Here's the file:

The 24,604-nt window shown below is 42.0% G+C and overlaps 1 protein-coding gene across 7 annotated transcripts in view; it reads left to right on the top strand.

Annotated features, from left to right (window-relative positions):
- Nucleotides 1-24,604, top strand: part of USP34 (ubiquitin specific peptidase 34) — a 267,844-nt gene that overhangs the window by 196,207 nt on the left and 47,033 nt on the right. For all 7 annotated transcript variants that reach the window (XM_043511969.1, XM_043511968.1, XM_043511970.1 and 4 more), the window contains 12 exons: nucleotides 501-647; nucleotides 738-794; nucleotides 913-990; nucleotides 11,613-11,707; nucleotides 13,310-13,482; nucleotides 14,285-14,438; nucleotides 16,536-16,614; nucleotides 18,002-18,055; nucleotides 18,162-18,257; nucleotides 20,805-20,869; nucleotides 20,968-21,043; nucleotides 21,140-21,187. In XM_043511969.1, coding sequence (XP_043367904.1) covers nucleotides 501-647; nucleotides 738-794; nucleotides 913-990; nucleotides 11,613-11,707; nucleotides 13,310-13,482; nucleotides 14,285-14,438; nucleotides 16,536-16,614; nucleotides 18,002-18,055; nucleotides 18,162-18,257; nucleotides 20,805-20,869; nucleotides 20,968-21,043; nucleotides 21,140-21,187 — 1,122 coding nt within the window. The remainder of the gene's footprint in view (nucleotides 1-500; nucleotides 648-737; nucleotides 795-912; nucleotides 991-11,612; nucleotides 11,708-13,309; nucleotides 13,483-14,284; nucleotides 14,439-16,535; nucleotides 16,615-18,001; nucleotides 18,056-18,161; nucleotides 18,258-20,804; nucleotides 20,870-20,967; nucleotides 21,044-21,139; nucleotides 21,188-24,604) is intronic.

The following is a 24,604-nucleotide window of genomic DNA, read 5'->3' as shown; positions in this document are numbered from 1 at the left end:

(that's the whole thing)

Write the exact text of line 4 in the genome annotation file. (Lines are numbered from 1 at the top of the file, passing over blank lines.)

The following is a 24,604-nucleotide window of genomic DNA, read 5'->3' as shown; positions in this document are numbered from 1 at the left end: